The bad news doesn’t end there. 

Beyond shooting the economy in the foot, Trump’s tariff move also poses a major threat to the international trading system. By invoking a national security justification, the president will take advantage of a little-used provision under World Trade Organization rules that allows for such measures if a genuine threat exists.

Should Trump proceed on such dubious grounds, however, it could open a Pandora’s box of tariffs by allowing WTO members to follow suit with tariffs based on the flimsiest of justifications. Talk of tariff retaliation is already in the air.

It’s time for Congress to step up to the plate. Should President Trump opt to pull the trigger on his tariff threats, leaders in Congress will need to act and reassert their authority over trade policy. If cooler heads are to prevail, it seems increasingly clear they won’t be found within the walls of the White House.




Both Senate Majority Leader Mitch McConnellAddison (Mitch) Mitchell McConnellSenators near deal on sexual harassment policy change Blankenship third-party bid worries Senate GOP Overnight Finance: Trump signs repeal of auto-loan policy | Justices uphold contracts that bar employee class-action suits | US, China trade war 'on hold' MORE (R-Ky.) and Speaker Paul RyanPaul Davis RyanHillicon Valley: Mnuchin urges antitrust review of tech | Progressives want to break up Facebook | Classified election security briefing set for Tuesday | Tech CEOs face pressure to appear before Congress Feehery: An opening to repair our broken immigration system GOP chairman in talks with 'big pharma' on moving drug pricing bill MORE (R-Wis.) should move to introduce legislation that would nullify Trump’s actions.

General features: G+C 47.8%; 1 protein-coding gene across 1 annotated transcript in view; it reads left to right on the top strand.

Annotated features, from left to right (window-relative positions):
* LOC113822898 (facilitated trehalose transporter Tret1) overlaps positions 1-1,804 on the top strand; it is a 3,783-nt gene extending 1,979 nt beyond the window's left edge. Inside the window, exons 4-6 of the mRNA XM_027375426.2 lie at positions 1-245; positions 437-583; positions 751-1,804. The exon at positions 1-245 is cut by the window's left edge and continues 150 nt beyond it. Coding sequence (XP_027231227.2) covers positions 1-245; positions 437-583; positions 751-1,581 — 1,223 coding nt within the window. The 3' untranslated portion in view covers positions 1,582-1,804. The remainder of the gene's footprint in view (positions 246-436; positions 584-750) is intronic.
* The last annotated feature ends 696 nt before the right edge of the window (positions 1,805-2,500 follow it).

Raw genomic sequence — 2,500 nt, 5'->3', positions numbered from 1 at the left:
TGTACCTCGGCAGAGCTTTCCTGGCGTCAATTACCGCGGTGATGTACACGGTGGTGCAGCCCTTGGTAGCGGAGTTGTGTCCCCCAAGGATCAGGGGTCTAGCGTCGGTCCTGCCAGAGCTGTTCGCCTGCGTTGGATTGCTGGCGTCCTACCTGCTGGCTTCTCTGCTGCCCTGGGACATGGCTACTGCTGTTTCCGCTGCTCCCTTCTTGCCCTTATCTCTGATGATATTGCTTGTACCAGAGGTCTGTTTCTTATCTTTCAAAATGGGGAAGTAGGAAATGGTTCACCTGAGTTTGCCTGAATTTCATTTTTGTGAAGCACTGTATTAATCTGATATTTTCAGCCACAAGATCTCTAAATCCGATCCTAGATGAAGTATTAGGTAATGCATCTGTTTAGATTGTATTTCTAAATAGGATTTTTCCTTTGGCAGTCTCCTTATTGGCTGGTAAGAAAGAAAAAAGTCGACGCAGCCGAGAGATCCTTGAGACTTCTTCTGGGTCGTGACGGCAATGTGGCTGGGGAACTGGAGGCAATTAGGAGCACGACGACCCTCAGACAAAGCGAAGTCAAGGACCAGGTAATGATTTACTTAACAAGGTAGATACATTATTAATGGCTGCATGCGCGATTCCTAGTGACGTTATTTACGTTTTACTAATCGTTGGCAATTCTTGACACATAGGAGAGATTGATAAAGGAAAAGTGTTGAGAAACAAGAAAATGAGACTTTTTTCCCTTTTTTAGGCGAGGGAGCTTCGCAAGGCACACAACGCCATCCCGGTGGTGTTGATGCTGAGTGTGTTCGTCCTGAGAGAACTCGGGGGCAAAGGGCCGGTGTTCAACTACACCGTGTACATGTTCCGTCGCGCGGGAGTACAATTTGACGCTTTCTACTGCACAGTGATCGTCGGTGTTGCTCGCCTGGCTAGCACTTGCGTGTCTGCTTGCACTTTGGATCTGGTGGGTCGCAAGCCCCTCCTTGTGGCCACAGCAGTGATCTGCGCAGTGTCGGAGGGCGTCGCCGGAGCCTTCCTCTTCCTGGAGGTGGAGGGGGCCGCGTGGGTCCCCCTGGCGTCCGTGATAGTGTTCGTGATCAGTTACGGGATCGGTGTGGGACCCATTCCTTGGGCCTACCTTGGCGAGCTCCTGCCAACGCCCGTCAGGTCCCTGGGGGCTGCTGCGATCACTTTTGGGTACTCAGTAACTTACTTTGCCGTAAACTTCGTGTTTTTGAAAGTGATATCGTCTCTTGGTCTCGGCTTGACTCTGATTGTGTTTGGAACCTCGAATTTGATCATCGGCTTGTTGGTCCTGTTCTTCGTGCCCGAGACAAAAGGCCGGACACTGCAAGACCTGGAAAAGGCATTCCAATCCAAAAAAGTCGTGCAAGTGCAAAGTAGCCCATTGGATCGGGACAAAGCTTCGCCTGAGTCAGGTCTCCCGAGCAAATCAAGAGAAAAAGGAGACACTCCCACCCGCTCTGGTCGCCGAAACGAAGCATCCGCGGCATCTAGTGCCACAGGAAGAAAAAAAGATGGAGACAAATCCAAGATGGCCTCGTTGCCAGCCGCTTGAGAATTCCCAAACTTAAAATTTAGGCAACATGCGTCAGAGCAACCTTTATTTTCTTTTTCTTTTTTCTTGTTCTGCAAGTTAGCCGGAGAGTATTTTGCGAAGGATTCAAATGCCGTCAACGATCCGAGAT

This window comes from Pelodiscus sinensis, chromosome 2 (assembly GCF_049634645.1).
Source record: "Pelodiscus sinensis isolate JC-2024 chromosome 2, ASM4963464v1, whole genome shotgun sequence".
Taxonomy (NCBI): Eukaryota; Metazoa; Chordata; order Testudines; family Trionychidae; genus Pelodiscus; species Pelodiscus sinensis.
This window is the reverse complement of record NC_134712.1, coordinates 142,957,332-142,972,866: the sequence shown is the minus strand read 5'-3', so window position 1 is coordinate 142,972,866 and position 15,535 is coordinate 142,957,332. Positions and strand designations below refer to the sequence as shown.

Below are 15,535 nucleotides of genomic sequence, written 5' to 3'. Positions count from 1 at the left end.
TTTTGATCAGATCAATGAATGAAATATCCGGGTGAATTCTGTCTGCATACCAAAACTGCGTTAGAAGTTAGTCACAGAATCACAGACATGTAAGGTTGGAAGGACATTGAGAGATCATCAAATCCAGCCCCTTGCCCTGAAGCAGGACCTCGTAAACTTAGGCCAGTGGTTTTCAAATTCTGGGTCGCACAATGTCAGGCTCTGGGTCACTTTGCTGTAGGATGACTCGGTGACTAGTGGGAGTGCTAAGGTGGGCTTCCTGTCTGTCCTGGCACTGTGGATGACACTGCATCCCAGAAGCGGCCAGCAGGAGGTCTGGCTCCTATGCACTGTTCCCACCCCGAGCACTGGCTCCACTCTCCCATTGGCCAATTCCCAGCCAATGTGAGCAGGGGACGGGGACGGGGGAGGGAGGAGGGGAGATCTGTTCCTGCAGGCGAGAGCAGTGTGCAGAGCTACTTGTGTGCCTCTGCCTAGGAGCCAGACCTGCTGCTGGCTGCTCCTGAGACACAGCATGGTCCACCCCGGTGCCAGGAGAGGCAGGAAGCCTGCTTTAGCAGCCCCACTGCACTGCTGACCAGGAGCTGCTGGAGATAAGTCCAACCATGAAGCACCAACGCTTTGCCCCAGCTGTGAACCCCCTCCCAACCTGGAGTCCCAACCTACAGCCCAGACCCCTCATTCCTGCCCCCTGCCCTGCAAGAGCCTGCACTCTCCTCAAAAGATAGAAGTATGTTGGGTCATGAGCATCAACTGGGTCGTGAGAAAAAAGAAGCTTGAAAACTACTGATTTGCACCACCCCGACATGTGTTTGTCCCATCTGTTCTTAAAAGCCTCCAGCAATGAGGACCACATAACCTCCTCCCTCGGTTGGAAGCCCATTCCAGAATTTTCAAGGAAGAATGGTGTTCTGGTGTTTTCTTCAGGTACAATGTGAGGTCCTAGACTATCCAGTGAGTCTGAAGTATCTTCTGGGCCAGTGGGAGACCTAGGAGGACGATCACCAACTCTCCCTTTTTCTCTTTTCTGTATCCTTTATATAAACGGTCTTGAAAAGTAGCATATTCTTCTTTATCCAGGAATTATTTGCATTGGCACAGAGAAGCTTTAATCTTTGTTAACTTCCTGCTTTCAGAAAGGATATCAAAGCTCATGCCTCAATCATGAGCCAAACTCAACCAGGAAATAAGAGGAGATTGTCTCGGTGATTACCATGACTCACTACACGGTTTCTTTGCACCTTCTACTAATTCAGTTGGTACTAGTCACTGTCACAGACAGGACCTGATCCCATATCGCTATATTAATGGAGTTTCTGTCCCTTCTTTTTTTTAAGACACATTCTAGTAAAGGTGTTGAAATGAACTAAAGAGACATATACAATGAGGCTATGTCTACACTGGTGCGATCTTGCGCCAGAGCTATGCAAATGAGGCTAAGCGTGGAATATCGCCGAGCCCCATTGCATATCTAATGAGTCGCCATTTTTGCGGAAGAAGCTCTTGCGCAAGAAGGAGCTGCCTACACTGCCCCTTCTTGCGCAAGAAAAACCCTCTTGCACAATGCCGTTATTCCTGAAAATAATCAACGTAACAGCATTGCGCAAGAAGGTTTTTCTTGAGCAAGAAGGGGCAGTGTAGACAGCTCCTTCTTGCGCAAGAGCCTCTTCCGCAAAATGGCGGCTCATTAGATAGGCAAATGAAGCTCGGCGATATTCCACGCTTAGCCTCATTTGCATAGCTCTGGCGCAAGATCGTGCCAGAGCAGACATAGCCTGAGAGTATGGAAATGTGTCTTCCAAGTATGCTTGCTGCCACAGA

Even if Trump indicates second thoughts and pulls back from his tariff threat — a distinct possibility at a time when policy preferences seem dictated by the president’s mood swings — a greater role for Congress is still appropriate.

One possible starting place would be a bill introduced by Sen. Mike LeeMichael (Mike) Shumway LeeSenate GOP urges Trump administration to work closely with Congress on NAFTA Senate panel advances Trump's CIA nominee Doug Jones to oppose Haspel as CIA chief MORE (R-Utah) last year. Called the Global Trade Accountability Act, the legislation would subject presidential trade actions, including tariff increases, to congressional approval.

Such a law would have been useful in the wake of Trump’s ill-advised decision to withdrawal from the Trans-Pacific Partnership and would have helped calm the waters in the wake of his continued threats of withdrawal from NAFTA. 

With a minimum of three more years of the Trump administration in the White House, the United States cannot afford a rollercoaster ride in the realm of trade policy. It’s time for Congress to apply the brakes and apply some much-needed supervision. 

Colin Grabow is a policy analyst at the Cato Institute's Herbert A. Stiefel Center for Trade Policy Studies